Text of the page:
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In The Boardroom With...

Mr. Steve Collen
Director of Product Marketing
Physical Security Business Unit



Steve Collen is the director of marketing in Cisco’s Physical Security business unit, focusing on the development of network-based surveillance, access control and collaboration systems. Steve was one of the founders of the business unit and is working hard to make it a $1 billion product line for Cisco. After product management roles at British Telecom and AT&T, Steve joined Cisco in 1995 and has been responsible for the management and marketing of high-end routing, network security and other product lines.

Steve is the father of two and enjoys shooting, soccer and motorcycling. He is a native of the U.K. and became a U.S. citizen in 2010. He has a degree in management science from the University of Manchester Institute of Science and Technology in the U.K. and an MBA from the University of Birmingham in the U.K. I thought of Cisco as I read about the millions of Americans who have been affected by this year's storms, fires and other disasters. Bridges are down, roadways are destroyed, and communications have been severely disrupted. What kinds of solutions does Cisco bring to market in this context?

Steve Collen: Well, our goal is to protect people, property, communities and infrastructure by using the network as a platform to deliver and integrate key security capabilities. A basic example would be delivering real-time video surveillance footage of an in-progress incident to a first responder's iPhone or tablet. Once on scene, the first responder can then upload and share their own video of the event. Is "the network as a platform" approach related to Cisco's Smart+Connected Communities initiative?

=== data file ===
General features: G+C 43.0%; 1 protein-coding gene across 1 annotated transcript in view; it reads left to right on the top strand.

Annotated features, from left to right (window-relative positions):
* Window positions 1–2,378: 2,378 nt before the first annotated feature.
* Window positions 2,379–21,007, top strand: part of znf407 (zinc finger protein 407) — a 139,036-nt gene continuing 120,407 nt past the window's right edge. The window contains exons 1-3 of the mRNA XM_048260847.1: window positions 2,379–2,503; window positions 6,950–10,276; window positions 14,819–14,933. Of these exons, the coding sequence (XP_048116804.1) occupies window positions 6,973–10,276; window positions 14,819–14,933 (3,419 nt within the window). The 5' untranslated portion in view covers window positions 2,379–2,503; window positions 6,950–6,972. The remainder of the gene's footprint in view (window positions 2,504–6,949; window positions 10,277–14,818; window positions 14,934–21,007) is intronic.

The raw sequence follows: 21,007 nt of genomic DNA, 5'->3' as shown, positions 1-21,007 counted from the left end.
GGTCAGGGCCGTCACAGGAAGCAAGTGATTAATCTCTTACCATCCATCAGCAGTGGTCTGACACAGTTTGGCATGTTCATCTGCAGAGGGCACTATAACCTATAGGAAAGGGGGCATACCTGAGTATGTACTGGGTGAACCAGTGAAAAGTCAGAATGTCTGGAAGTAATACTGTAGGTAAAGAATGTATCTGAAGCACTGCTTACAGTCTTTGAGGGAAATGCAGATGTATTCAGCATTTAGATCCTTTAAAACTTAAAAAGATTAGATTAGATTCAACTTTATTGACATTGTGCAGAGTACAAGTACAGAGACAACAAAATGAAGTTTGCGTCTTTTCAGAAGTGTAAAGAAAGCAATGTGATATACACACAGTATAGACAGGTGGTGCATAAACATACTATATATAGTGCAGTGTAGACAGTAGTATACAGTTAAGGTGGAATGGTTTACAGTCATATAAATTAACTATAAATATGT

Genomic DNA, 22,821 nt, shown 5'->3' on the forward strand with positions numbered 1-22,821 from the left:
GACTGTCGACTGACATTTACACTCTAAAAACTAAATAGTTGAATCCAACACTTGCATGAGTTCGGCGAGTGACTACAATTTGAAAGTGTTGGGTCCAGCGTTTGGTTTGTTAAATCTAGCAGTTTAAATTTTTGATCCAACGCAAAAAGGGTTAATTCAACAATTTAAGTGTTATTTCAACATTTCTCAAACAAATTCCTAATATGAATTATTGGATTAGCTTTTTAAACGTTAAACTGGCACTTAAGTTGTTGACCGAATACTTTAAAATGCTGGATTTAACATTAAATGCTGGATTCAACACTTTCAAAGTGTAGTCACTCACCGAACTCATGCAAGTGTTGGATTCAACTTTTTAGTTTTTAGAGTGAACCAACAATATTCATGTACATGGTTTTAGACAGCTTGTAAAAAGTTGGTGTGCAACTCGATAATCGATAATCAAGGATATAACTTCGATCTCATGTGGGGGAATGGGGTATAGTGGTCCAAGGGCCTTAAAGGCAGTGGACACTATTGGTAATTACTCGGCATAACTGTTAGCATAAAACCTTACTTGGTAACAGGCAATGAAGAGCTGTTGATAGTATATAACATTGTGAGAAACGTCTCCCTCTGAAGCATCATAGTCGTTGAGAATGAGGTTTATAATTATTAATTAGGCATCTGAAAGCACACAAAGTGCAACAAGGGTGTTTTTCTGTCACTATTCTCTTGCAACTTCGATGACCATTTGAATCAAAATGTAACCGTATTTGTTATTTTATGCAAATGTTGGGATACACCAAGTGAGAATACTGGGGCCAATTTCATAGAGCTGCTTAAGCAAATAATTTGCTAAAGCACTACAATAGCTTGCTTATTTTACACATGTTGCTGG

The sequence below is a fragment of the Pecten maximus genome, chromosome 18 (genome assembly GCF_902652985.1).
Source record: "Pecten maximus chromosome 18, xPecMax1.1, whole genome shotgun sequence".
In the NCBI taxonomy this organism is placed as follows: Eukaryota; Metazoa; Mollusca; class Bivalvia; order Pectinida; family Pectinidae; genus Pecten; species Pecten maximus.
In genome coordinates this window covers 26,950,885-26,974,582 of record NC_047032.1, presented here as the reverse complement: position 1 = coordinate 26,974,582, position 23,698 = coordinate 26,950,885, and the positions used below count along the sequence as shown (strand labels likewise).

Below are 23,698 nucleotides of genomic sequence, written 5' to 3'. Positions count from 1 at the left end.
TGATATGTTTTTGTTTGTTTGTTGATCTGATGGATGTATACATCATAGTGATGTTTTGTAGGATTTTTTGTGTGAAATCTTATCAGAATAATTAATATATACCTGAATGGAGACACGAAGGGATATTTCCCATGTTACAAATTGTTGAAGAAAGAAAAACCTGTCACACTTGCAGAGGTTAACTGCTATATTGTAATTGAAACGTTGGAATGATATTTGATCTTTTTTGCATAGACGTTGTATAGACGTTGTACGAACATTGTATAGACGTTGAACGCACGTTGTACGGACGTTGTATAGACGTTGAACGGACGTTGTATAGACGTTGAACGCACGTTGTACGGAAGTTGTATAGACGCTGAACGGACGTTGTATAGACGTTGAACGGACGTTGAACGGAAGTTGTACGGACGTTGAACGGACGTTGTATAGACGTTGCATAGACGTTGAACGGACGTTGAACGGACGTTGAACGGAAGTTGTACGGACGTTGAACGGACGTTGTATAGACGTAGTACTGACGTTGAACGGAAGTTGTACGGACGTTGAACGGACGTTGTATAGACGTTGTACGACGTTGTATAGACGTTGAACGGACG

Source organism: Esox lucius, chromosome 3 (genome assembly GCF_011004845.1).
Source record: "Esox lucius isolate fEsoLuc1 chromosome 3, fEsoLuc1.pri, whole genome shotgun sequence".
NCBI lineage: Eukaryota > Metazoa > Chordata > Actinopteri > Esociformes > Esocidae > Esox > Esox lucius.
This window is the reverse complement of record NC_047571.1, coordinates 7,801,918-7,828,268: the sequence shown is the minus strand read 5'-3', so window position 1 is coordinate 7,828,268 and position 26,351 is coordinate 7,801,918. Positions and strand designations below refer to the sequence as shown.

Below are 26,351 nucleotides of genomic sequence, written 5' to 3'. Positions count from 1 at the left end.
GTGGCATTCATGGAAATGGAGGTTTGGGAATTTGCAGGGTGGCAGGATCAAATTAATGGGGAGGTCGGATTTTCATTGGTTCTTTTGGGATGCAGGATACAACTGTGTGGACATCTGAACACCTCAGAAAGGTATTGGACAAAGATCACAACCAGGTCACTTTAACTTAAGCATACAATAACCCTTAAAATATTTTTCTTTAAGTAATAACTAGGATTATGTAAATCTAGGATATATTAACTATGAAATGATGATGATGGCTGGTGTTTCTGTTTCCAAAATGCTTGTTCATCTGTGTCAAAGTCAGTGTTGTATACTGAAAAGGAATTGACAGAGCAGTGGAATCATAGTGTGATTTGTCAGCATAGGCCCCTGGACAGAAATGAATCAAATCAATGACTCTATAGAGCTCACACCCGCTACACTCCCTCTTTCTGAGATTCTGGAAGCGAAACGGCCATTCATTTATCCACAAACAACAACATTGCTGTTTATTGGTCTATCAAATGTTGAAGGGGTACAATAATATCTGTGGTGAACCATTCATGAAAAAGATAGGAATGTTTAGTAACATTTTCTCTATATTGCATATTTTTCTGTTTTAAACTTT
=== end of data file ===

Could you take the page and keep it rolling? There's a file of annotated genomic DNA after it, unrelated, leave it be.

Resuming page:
Steve Collen: As we describe on our website, "Cisco Cisco Smart+Connected Communities
uses intelligent networking capabilities to weave together people, services, community assets, and information into a single pervasive solution." The network is the platform that helps transform physical communities into connected communities. Connectivity is essential in keeping communities safe. Speaking of safe... earlier this year, Tom Kean and Lee Hamilton (the former 9/11 Commission chair and vice chair who now co-chair the Bipartisan Policy Center's National Security Preparedness Group) released a statement. They said: "The 9/11 attacks demonstrated that teamwork, collaboration, and effective communications at the site of a disaster are critical. ... But we have heard from too many community leaders and first responders that many regions still have not solved the problem of having a unified command structure. There also has been inadequate progress in establishing interoperable communications for first responders. Improved regional coordination must be integrated into emergency communications planning, and it is vital that the government allocate an additional ten megahertz of radio spectrum to public safety that will enhance their ability to communicate during a disaster." It's a bit shocking that this is still the case 10 years after 9/11.